The gas light is on.

by Justin

Nicole and I, perhaps drunk on my employment, decided that the time was ripe to purchase a television. We, children of second-hand internet sales, found a juicy deal on Craigslist and set about bringing an unnecessary, high-tech, too-flat glowing box into our (temporary) home.

We would leave this evening, drive a short distance, and return victorious. I called Nicole when I left the office to let her know I was headed home. Four minutes later I walked in the door and discovered that she was hysterical and terrified. Why? Icarus had wrenched himself and his leash free from her hand upon seeing some secret animal off in the woods. He then charged out into the road, which happened to be busy because the daycare across the street was unloading its wards over to their parents.

Nicole, one can imagine, immediately embraced the worst possible scenario and flew into a panic of the-dog-is-gone-and-dear-god-how-will-I-tell-Justin. She got Icarus back as soon as he lost sight of his quarry, came home, and broke down. Those four minutes must have been a sight to behold. But she recovered from the trauma, and Icarus remained as oblivious as ever.

Shortly thereafter, just before we walked out the door to drive to Stony Brook and complete our cash transaction, Nicole received a phone call from an old colleague. The conversation exploded into unending somethings, slowing down our exit. And lo, we were running late. Not that the scheduled time was terribly inflexible, but still. We got into the car, Nicole still locked into the explosion on the other end of her phone, and realized we’d grabbed none of the blankets needed to successfully transport this television. We ran back inside.

It’s raining, by the way. There’s a dense fog hanging low over the ground, amplified by the reflected light from street lamps. It’s the kind of haze that headlights turn opaque.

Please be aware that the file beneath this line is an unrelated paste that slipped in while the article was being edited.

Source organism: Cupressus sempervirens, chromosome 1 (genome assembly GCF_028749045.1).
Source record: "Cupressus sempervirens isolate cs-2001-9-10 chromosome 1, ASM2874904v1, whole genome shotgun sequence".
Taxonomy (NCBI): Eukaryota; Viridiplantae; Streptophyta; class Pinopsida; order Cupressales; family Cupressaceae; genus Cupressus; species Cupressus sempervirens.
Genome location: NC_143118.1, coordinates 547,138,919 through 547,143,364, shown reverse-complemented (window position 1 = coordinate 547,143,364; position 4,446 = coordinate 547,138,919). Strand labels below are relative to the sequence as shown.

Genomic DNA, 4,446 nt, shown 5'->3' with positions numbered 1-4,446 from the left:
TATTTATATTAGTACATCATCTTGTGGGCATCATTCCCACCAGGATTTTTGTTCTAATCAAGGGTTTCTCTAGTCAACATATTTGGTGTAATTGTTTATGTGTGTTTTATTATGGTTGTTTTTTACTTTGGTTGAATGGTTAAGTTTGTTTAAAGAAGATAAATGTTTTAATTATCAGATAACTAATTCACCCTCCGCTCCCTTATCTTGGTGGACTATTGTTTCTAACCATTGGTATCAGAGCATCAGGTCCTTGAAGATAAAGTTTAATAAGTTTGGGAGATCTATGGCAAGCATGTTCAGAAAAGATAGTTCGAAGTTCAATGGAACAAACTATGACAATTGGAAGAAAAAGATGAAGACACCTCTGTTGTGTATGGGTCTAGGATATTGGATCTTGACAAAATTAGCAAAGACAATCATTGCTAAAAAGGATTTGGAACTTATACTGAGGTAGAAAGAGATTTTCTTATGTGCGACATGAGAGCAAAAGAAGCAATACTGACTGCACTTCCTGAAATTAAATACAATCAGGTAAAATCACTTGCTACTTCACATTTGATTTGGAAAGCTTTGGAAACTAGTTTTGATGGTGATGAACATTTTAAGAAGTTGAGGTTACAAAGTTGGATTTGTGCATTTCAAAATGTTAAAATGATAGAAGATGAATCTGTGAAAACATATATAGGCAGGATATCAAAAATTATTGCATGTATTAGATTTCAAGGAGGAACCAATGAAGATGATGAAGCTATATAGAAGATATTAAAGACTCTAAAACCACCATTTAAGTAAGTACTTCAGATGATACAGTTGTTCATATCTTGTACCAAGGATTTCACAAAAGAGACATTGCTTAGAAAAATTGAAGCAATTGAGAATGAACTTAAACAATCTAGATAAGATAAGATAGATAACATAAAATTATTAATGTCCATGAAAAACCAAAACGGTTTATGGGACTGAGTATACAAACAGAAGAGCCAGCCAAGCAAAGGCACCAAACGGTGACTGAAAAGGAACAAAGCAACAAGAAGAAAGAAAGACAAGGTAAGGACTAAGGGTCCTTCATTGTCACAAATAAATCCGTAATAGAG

Back to the car with the blankets and off to get the TV! But wait! The gas gauge indicated a level just below E. Ah, yes. I’d neglected to address that on Sunday, and here we were. So, newcomers to the area that we are, we consulted our GPS. Nicole picked the closest gas station and off we went. Now, said gas station was basically 10 minutes in the opposite direction we wanted to go. But by the time that became clear, we felt it more prudent to get gas than save time.

The gas station was long since boarded up and closed. The Citgo letters lost their red, the little shop was hollow and boarded up, the pumps looked like they’d been beaten by other drivers frustrated by GPS directions.

Regroup, new destination, this one more or less in the right direction. Turning around required that we weave our way through a neighborhood that when bathed in the terror of fog seemed to leap right out of every horror movie. That was a bonus, at least.

The gas light popped on. My car believes that if you’ve failed to observe the dwindling of your gas supply, that orange light should only serve to punctuate and mock your negligence. It’s subtitle is You Blew It. Really, you’ve got maybe five miles before the girl quits. But we made it to a gas station! One unknown to the GPS and much closer than we had dared hope.

The instruction screen read something like this: O P $56HG L1111HPO5520–_. That’s a poor approximation, though, because I can’t type such that bits of each letter and number are missing – you know, like an old digital clock that offers no distinction between 5:55 and 8:22. The bonus: this machine required that I input my zip code to complete authorization. Three attempts sealed the deal.

Then into the little shop to use the ATM and get out cash. But I discovered that this machine, glowing with a remarkably accurate and responsive touch screen, had a curiously low maximum withdrawal amount. I could not get out enough cash to get that fancy flatscreen in Stony Brook!

At this point I began to suspect that perhaps the time was less than ripe for buying a television. (In point of fact, the time is very clearly not ripe to drop that kind of cash.)

Ten minutes later I was deeply concerned about this appointment to buy a television. So palpable was this malaise that Nicole decided to call off the errand. She called the guy with the TV and explained that a series of unfortunate events had made us second-guess the venture. I’m told he was very cool about it.

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